Close window

Living things & the processes of life - The processes of life - The Human Body & Reproduction - G17
This is the Teacher's Guide for this targetThis is the Teacher's Guide for this targetTeacher's Guide



1. The children will be full of information about their own teeth and there are several story books e.g. Ginn Level 6 - The Wobbly Tooth which could be used to introduce the topic. Sets of commercial plastic teeth can be expensive -a possible alternative source could be a local dentist or dental laboratory who may be able to supply a plaster cast of teeth.

Be aware of hygiene factors here! Make sure the children to wash their hands before attempting this and it might be more pleasant all round if it is done before lunch!

Worksheet D24a (G) ‘My Teeth’ can be used to identify and draw the different types of teeth . Worksheet D24b (G) is a dental diagram and can be used to show the position of the different types of teeth in your mouth and possibly to record which teeth the children have.

Worksheet D24d (G) shows the main parts of a tooth.

The local dental hygienist can supply leaflets and advice on care of teeth and data on decay and fluoridation in your area. The children could carry out surveys on their own and other classes about frequency of teeth cleaning and amount of dental treatment the children have received. Is there a clear link between how often the children clean their teeth and the number of fillings they have?

How could the children improve their own dental care? Can they make a poster to encourage younger children to look after their teeth?


Incisors - sharp edged and positioned across the front of the mouth for biting. Top teeth should overlap the bottom ones. These act a bit like nail clippers !

Canines - most obvious in dogs! Pointed teeth at each end of the row of incisors. These act like a paper punch.

Premolars - lying next to the canines and having a ‘double peak’ to help crush the food a bit like a garlic press.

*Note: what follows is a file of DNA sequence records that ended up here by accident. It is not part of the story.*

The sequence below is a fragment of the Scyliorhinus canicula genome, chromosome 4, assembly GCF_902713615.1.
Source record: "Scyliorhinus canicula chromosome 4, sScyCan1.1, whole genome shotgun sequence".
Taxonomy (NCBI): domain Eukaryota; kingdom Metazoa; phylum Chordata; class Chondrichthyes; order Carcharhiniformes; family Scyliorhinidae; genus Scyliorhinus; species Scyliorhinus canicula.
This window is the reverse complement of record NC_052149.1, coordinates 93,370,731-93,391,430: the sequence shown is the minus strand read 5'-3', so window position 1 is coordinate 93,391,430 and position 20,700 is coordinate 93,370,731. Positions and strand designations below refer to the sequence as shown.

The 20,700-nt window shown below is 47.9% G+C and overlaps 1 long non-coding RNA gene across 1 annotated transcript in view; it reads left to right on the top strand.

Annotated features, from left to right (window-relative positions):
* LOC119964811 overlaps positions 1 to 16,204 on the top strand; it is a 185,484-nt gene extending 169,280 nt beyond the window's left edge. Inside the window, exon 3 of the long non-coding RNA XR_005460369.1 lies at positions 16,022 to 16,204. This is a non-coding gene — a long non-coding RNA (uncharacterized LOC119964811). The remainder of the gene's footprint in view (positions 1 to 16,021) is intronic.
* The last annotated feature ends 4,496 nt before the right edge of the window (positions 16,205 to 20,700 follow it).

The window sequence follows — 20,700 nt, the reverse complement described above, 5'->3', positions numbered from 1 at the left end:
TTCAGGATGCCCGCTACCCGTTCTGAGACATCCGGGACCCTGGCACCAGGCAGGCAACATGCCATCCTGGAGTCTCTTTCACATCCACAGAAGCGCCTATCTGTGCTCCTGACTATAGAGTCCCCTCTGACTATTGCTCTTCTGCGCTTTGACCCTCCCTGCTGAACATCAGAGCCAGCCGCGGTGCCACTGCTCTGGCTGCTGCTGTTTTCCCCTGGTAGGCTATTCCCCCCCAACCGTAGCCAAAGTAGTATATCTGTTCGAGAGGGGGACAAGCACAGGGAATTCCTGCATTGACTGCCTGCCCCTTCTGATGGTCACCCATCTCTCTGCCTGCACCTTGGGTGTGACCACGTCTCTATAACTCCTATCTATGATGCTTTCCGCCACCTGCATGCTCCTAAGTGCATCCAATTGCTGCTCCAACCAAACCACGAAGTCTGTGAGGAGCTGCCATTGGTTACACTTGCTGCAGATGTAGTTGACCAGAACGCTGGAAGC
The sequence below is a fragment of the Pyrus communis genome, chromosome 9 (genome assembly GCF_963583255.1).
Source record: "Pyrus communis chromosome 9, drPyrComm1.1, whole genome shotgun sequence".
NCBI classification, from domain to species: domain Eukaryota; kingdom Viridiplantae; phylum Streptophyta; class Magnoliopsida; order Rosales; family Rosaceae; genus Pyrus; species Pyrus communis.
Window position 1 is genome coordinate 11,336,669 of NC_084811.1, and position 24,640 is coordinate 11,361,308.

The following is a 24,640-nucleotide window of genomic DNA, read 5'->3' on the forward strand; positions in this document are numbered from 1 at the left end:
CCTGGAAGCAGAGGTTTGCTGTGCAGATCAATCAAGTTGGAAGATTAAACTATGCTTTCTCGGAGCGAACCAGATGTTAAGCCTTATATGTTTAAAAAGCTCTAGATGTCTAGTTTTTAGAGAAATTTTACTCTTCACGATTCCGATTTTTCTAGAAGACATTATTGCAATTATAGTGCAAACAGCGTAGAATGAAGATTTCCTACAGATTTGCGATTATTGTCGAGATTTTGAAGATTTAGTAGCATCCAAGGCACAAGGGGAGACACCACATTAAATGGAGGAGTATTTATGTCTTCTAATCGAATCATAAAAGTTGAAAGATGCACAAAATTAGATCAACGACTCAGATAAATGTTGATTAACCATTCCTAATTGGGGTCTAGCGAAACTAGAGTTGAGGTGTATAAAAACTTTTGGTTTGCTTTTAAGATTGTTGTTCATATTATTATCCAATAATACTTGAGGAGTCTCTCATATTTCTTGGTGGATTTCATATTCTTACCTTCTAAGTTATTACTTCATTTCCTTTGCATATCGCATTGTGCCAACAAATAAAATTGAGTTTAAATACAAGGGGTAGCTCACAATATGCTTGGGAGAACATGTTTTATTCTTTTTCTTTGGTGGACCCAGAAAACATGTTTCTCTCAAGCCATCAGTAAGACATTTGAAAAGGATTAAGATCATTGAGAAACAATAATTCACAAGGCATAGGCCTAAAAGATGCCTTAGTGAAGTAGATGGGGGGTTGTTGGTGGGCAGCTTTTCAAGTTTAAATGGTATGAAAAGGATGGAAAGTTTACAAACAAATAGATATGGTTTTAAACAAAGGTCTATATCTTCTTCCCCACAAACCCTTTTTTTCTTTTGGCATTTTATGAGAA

Molars - Big ridged teeth at the back with very deep roots, crush and grind food like a pestle and mortar.

Teeth evolved from the scales of cartilaginous fish and are adapted to the lifestyle of the animal. Our teeth have central pulp cavity which contains soft tissue, nerves and blood vessels. This is surrounded by a layer of harder material called dentine and this in turn is capped with a layer of enamel which is the hardest material in the body. Enamel is extremely resistant to wear and tear and to decay. The root of the tooth is embedded in the jawbone to give it a solid foundation. Milk teeth do not have roots and so fall out easily when the adult tooth pushes up from below.
Shark teethShark’s teeth are used to catch prey and tear flesh. Nurse sharks cope by moulting their teeth and growing a new set every 8 days! An interesting extension exercise would be to find out how many missing teeth each child has and collect the information to make a bar chart. Worksheet D24c (G) is a template which can be used and adjusted for this.
 2. To help the children to think of where the food goes to remind them of feeling full after a big meal - where do they feel that sensation?

Perhaps they have swallowed something rather large at some time - maybe not having chewed it properly - or maybe they have swallowed something too hot - these are times when we feel food travelling down our gullet. Worksheet D24e (G) can be used to learn the names of the organs.


Food is chewed into a paste and mixed with saliva in the mouth.

The stomach ‘mixes' the paste with acid and other chemicals to break it down more.

Into the small intestine where alkali and other chemicals are added to break food down further and dissolve different parts of it.

Moving along the small and large intestine the digested food is absorbed into the blood to be moved around the body.

Any bits that can’t be used are collected and passed out of the anus.

Close window